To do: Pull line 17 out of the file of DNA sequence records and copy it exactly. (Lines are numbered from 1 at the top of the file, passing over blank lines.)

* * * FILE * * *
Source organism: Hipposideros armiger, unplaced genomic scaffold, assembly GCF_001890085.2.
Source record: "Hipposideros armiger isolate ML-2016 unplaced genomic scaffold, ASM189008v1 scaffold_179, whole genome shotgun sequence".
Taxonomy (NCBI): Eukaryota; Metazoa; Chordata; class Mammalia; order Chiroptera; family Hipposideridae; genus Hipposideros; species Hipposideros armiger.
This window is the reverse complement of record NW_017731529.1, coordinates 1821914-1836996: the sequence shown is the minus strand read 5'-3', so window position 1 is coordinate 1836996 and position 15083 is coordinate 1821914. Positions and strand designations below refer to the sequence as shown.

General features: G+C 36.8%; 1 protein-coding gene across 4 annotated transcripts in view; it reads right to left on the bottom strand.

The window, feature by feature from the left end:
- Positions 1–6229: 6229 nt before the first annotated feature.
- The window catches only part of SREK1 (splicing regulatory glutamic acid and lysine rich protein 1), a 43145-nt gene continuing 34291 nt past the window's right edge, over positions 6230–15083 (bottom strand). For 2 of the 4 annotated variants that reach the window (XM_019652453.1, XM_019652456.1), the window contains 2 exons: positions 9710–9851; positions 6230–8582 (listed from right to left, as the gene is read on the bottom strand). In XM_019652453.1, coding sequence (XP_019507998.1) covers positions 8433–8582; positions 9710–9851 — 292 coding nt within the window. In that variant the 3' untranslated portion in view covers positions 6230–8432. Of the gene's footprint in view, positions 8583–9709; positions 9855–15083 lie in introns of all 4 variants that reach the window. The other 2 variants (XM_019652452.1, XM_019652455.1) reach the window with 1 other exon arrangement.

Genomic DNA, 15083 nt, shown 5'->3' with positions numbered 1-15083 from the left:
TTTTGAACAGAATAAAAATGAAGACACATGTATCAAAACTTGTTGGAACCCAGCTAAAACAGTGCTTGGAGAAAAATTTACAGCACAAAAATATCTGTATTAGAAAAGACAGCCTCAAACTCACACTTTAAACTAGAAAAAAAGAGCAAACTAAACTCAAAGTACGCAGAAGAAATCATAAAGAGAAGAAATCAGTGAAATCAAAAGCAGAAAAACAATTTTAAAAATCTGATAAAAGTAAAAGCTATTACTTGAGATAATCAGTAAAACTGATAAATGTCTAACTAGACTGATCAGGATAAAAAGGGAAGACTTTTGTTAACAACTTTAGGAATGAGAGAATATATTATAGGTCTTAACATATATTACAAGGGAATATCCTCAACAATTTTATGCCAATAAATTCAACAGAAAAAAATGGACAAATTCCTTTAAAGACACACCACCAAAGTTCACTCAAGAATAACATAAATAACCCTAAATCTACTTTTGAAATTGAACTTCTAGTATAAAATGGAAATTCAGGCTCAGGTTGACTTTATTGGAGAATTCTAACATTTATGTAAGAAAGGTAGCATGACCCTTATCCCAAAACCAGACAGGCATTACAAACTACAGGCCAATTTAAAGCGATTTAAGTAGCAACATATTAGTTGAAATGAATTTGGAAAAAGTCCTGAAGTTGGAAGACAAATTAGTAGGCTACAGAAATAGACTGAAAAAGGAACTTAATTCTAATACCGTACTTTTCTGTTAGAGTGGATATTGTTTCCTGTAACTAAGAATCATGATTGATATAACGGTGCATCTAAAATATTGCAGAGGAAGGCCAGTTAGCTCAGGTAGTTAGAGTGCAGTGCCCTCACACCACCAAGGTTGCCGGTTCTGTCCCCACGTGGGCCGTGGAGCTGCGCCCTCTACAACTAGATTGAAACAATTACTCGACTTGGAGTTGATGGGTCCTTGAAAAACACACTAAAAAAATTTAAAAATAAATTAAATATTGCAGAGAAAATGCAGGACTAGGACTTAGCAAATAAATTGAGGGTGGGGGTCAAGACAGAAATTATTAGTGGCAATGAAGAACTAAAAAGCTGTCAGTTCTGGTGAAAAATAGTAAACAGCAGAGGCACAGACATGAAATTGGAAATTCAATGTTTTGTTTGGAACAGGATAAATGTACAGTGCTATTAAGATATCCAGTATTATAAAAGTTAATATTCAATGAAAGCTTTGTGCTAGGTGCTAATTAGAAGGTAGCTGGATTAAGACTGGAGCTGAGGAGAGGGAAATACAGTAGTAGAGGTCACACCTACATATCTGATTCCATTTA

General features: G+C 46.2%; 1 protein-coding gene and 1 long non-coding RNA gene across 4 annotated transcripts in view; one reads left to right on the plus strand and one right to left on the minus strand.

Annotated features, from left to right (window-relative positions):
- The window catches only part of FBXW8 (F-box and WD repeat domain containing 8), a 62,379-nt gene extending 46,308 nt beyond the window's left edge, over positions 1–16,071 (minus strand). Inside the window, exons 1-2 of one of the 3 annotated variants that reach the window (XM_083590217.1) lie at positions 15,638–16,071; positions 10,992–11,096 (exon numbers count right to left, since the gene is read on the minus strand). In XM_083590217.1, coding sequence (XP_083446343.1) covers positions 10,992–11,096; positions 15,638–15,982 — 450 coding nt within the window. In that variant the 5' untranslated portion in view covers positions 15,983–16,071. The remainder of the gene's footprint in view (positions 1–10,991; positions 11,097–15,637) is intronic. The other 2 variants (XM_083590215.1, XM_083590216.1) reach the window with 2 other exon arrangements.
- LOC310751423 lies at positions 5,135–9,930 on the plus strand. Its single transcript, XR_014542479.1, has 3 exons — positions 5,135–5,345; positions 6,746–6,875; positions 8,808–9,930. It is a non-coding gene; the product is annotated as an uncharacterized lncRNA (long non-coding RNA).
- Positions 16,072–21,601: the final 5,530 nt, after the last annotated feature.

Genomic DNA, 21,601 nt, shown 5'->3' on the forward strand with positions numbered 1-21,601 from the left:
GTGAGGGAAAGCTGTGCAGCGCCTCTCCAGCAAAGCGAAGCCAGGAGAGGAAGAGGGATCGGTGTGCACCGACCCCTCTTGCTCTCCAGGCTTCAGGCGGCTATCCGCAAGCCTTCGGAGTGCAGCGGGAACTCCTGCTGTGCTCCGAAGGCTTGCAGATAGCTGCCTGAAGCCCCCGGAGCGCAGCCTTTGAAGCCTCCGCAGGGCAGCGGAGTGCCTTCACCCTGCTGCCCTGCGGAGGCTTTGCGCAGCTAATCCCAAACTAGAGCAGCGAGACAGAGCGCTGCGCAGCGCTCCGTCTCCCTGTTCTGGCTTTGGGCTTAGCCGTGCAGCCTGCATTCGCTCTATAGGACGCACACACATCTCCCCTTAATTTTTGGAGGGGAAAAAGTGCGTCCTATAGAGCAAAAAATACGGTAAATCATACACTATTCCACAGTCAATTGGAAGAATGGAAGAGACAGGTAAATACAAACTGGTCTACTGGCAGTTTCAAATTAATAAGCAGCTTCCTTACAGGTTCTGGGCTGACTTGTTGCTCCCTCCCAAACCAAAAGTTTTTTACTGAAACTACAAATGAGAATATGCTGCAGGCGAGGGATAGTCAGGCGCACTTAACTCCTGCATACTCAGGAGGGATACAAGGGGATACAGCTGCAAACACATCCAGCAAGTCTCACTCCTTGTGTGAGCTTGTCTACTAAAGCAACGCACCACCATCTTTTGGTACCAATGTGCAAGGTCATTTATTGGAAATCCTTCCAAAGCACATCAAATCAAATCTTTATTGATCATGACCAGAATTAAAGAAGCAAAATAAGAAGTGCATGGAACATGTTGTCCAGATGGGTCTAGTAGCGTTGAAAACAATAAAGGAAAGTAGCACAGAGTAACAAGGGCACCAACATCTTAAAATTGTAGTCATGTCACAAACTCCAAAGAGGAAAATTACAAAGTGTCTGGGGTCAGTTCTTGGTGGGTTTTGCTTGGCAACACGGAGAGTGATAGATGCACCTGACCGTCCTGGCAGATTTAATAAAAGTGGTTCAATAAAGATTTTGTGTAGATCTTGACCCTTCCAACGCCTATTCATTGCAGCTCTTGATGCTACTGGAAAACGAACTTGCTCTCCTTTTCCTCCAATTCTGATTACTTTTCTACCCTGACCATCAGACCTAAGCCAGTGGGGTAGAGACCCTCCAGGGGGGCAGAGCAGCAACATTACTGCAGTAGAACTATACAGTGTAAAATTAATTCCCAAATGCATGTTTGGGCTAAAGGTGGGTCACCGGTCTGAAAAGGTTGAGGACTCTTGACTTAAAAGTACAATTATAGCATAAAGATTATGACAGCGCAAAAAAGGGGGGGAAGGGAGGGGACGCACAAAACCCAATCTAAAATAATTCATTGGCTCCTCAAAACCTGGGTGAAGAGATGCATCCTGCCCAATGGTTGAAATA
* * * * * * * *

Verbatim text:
GTGAGGGAAAGCTGTGCAGCGCCTCTCCAGCAAAGCGAAGCCAGGAGAGGAAGAGGGATCGGTGTGCACCGACCCCTCTTGCTCTCCAGGCTTCAGGCGGCTATCCGCAAGCCTTCGGAGTGCAGCGGGAACTCCTGCTGTGCTCCGAAGGCTTGCAGATAGCTGCCTGAAGCCCCCGGAGCGCAGCCTTTGAAGCCTCCGCAGGGCAGCGGAGTGCCTTCACCCTGCTGCCCTGCGGAGGCTTTGCGCAGCTAATCCCAAACTAGAGCAGCGAGACAGAGCGCTGCGCAGCGCTCCGTCTCCCTGTTCTGGCTTTGGGCTTAGCCGTGCAGCCTGCATTCGCTCTATAGGACGCACACACATCTCCCCTTAATTTTTGGAGGGGAAAAAGTGCGTCCTATAGAGCAAAAAATACGGTAAATCATACACTATTCCACAGTCAATTGGAAGAATGGAAGAGACAGGTAAATACAAACTGGTCTACTGGCAGTTTCAAATTAATAAGCAGCTTCCTTACAGGTTCTGGGCTGACTTGTTGCTCCCTCCCAAACCAAAAGTTTTTTACTGAAACTACAAATGAGAATATGCTGCAGGCGAGGGATAGTCAGGCGCACTTAACTCCTGCATACTCAGGAGGGATACAAGGGGATACAGCTGCAAACACATCCAGCAAGTCTCACTCCTTGTGTGAGCTTGTCTACTAAAGCAACGCACCACCATCTTTTGGTACCAATGTGCAAGGTCATTTATTGGAAATCCTTCCAAAGCACATCAAATCAAATCTTTATTGATCATGACCAGAATTAAAGAAGCAAAATAAGAAGTGCATGGAACATGTTGTCCAGATGGGTCTAGTAGCGTTGAAAACAATAAAGGAAAGTAGCACAGAGTAACAAGGGCACCAACATCTTAAAATTGTAGTCATGTCACAAACTCCAAAGAGGAAAATTACAAAGTGTCTGGGGTCAGTTCTTGGTGGGTTTTGCTTGGCAACACGGAGAGTGATAGATGCACCTGACCGTCCTGGCAGATTTAATAAAAGTGGTTCAATAAAGATTTTGTGTAGATCTTGACCCTTCCAACGCCTATTCATTGCAGCTCTTGATGCTACTGGAAAACGAACTTGCTCTCCTTTTCCTCCAATTCTGATTACTTTTCTACCCTGACCATCAGACCTAAGCCAGTGGGGTAGAGACCCTCCAGGGGGGCAGAGCAGCAACATTACTGCAGTAGAACTATACAGTGTAAAATTAATTCCCAAATGCATGTTTGGGCTAAAGGTGGGTCACCGGTCTGAAAAGGTTGAGGACTCTTGACTTAAAAGTACAATTATAGCATAAAGATTATGACAGCGCAAAAAAGGGGGGGAAGGGAGGGGACGCACAAAACCCAATCTAAAATAATTCATTGGCTCCTCAAAACCTGGGTGAAGAGATGCATCCTGCCCAATGGTTGAAATA